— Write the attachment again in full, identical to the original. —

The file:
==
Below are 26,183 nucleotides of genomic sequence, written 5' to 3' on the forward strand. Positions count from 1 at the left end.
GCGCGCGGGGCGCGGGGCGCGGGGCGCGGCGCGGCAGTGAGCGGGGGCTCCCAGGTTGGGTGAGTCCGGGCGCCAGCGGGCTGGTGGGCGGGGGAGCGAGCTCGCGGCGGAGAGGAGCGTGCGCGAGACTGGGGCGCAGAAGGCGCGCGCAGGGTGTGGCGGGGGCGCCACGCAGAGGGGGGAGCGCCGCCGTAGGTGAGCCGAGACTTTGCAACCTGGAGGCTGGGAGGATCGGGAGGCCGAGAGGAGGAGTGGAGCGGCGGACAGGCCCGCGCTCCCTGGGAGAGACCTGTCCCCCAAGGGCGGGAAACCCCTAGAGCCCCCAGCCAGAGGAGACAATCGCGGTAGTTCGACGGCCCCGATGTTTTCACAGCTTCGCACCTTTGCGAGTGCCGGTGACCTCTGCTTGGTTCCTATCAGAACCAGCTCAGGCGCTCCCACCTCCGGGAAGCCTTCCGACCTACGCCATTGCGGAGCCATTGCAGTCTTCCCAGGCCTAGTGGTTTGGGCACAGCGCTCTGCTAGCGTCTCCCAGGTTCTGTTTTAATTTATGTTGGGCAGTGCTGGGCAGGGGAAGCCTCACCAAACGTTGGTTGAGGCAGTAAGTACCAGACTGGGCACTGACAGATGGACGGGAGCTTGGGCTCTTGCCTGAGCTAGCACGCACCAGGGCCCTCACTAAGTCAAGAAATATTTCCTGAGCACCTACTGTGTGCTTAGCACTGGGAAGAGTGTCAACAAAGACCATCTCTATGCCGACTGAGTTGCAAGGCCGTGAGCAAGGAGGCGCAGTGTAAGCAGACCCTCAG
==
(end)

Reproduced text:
Below are 26,183 nucleotides of genomic sequence, written 5' to 3' on the forward strand. Positions count from 1 at the left end.
GCGCGCGGGGCGCGGGGCGCGGGGCGCGGCGCGGCAGTGAGCGGGGGCTCCCAGGTTGGGTGAGTCCGGGCGCCAGCGGGCTGGTGGGCGGGGGAGCGAGCTCGCGGCGGAGAGGAGCGTGCGCGAGACTGGGGCGCAGAAGGCGCGCGCAGGGTGTGGCGGGGGCGCCACGCAGAGGGGGGAGCGCCGCCGTAGGTGAGCCGAGACTTTGCAACCTGGAGGCTGGGAGGATCGGGAGGCCGAGAGGAGGAGTGGAGCGGCGGACAGGCCCGCGCTCCCTGGGAGAGACCTGTCCCCCAAGGGCGGGAAACCCCTAGAGCCCCCAGCCAGAGGAGACAATCGCGGTAGTTCGACGGCCCCGATGTTTTCACAGCTTCGCACCTTTGCGAGTGCCGGTGACCTCTGCTTGGTTCCTATCAGAACCAGCTCAGGCGCTCCCACCTCCGGGAAGCCTTCCGACCTACGCCATTGCGGAGCCATTGCAGTCTTCCCAGGCCTAGTGGTTTGGGCACAGCGCTCTGCTAGCGTCTCCCAGGTTCTGTTTTAATTTATGTTGGGCAGTGCTGGGCAGGGGAAGCCTCACCAAACGTTGGTTGAGGCAGTAAGTACCAGACTGGGCACTGACAGATGGACGGGAGCTTGGGCTCTTGCCTGAGCTAGCACGCACCAGGGCCCTCACTAAGTCAAGAAATATTTCCTGAGCACCTACTGTGTGCTTAGCACTGGGAAGAGTGTCAACAAAGACCATCTCTATGCCGACTGAGTTGCAAGGCCGTGAGCAAGGAGGCGCAGTGTAAGCAGACCCTCAG